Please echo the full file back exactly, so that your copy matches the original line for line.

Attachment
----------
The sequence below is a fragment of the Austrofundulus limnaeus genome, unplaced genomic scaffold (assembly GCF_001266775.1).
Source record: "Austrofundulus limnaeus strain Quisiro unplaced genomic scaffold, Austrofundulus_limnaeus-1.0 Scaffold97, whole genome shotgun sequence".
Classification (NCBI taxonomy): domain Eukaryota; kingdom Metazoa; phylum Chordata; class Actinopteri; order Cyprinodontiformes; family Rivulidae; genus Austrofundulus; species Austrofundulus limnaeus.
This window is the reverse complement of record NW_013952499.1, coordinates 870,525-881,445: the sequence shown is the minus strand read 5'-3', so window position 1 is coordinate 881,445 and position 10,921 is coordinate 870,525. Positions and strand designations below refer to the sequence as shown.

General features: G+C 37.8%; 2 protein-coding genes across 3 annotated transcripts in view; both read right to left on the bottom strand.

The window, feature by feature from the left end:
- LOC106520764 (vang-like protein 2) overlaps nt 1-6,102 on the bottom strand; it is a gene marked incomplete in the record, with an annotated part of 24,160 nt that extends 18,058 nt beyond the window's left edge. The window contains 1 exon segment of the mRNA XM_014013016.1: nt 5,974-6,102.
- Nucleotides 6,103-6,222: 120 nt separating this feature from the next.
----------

The sequence below is a fragment of the Austrofundulus limnaeus genome, unplaced genomic scaffold (assembly GCF_001266775.1).
Source record: "Austrofundulus limnaeus strain Quisiro unplaced genomic scaffold, Austrofundulus_limnaeus-1.0 Scaffold97, whole genome shotgun sequence".
Classification (NCBI taxonomy): domain Eukaryota; kingdom Metazoa; phylum Chordata; class Actinopteri; order Cyprinodontiformes; family Rivulidae; genus Austrofundulus; species Austrofundulus limnaeus.
This window is the reverse complement of record NW_013952499.1, coordinates 870,525-881,445: the sequence shown is the minus strand read 5'-3', so window position 1 is coordinate 881,445 and position 10,921 is coordinate 870,525. Positions and strand designations below refer to the sequence as shown.

General features: G+C 37.8%; 2 protein-coding genes across 3 annotated transcripts in view; both read right to left on the bottom strand.

The window, feature by feature from the left end:
- LOC106520764 (vang-like protein 2) overlaps nt 1-6,102 on the bottom strand; it is a gene marked incomplete in the record, with an annotated part of 24,160 nt that extends 18,058 nt beyond the window's left edge. The window contains 1 exon segment of the mRNA XM_014013016.1: nt 5,974-6,102.
- Nucleotides 6,103-6,222: 120 nt separating this feature from the next.